Pacific Princess is at sea, having loaded provisions and refueled in Melbourne, Australia, on Friday. Aboard are 115 passengers who did not meet the International Air Transport Association fitness standards for air travel or were unable to return home by aircraft due to medical conditions unrelated to COVID-19. They are sailing back to Los Angeles, for arrival approximately April 17, with an additional service call before then at Honolulu.

The other ships are paused: Caribbean, Crown, Emerald, Island, Regal, Sky Princess (at or off Port Everglades); Diamond Princess (Yokohama); Golden Princess (Melbourne); Grand Princess (San Francisco); Majestic Princess (Fremantle); Royal and Star Princess (Los Angeles); Ruby, Sea, Sun Princess (Sydney); Sapphire Princess (Singapore).

Carnival Corp. & plc commences public stock and private notes offerings

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For the stock offering, the corporation intends to grant the underwriters an option to purchase up to $187.5m of additional shares. The net proceeds will be used for general corporate purposes.

BofA Securities, Goldman Sachs & Co. LLC and JPMorgan are acting as joint book-running managers.

Dividend payments suspended

The company also said it would suspend dividend. This would equate to about $1.1bn for the remainder of the year, according to a note from brokerage William Blair. 

Senior convertible notes offerings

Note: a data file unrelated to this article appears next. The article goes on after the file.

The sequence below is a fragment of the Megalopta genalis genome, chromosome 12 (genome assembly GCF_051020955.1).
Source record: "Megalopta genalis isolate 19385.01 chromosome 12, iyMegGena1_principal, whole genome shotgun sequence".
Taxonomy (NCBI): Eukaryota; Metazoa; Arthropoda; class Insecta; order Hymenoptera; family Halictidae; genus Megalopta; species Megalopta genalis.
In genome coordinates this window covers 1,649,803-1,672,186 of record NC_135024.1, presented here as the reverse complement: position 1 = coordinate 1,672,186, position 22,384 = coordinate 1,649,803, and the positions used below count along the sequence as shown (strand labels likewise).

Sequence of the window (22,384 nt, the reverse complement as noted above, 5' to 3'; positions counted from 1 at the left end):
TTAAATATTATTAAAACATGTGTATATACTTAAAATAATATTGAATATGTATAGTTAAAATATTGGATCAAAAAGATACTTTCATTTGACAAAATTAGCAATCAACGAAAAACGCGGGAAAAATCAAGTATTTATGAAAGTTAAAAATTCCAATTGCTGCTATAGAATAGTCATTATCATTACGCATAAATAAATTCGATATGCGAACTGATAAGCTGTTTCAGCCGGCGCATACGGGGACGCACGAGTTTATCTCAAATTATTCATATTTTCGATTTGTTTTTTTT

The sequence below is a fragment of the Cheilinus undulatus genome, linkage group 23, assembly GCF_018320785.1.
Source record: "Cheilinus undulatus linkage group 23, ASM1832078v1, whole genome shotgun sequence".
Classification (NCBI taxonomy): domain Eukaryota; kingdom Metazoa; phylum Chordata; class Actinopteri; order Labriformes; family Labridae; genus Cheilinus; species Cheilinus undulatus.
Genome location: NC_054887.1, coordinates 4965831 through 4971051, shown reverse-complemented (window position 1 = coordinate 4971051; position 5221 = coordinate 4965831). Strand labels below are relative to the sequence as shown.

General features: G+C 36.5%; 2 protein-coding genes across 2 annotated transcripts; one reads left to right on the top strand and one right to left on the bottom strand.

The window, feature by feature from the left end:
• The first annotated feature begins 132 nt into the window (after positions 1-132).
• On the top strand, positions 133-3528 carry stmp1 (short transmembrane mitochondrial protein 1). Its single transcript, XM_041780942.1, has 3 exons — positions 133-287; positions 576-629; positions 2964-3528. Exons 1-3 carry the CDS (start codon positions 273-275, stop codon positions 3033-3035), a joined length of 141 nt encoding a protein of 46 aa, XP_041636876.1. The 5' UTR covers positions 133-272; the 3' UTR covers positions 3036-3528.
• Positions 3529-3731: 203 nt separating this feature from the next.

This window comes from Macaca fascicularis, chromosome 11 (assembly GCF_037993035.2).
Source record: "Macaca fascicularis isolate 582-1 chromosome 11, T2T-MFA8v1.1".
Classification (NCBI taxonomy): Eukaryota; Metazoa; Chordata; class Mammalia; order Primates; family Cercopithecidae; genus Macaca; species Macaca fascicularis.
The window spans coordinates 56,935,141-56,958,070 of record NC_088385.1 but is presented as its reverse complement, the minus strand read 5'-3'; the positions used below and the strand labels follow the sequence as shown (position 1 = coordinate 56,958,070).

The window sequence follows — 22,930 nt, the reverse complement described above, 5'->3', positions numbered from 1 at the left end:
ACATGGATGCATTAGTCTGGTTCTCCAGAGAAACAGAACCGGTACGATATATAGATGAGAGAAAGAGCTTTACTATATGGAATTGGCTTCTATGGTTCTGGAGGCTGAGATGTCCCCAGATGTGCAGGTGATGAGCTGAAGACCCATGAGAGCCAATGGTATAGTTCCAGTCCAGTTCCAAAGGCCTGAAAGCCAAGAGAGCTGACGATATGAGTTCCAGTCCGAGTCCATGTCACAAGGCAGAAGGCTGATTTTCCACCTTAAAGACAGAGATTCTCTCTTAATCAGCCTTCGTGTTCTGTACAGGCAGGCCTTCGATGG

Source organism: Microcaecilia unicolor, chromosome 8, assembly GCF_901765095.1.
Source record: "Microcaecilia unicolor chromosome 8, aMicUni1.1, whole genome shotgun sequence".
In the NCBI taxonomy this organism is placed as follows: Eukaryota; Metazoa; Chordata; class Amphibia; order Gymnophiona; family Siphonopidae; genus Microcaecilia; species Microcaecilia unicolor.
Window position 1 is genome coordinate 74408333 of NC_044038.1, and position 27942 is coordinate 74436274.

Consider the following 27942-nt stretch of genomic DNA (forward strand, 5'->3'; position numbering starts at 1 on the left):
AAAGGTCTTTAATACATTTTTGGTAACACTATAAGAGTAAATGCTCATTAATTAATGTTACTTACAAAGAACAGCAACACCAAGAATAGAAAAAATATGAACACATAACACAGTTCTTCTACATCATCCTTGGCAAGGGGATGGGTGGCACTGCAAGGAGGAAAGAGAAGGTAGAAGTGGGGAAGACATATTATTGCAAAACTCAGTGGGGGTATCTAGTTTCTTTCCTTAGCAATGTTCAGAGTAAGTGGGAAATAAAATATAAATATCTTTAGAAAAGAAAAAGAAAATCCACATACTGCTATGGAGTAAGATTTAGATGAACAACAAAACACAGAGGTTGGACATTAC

In tandem, Carnival commenced private offerings to eligible purchasers of $3bn aggregate principal amount of first-priority senior secured notes due 2023 and $1.75bn aggregate principal amount of senior convertible notes due 2023 (or up to $2.0125bn aggregate principal amount if the initial purchasers exercise in full their option to purchase additional convertible notes).

The corporation intends to grant the initial purchasers of the convertible notes an option to purchase, during a 13-day period beginning when the convertible notes are issued, up to an additional $262.5m aggregate principal amount of convertible notes.

The proceeds will be used for general corporate purposes.


Each series of notes will be guaranteed by Carnival plc and certain subsidiaries that own or operate the company's vessels and material intellectual property. Additionally, the secured notes and the related guarantees will be secured by a first-priority lien on the collateral, which includes pledges on the capital stock of each subsidiary guarantor, mortgages on a substantial majority of the vessels and related vessel collateral, material intellectual property and pledges over other vessel-related assets including inventory, computer software and casino equipment.

The notes will be convertible at the holder's option in certain circumstances. Upon conversion, the corporation intends to satisfy its conversion obligation by paying or delivering, at its election, cash, shares of its common stock or a combination of those.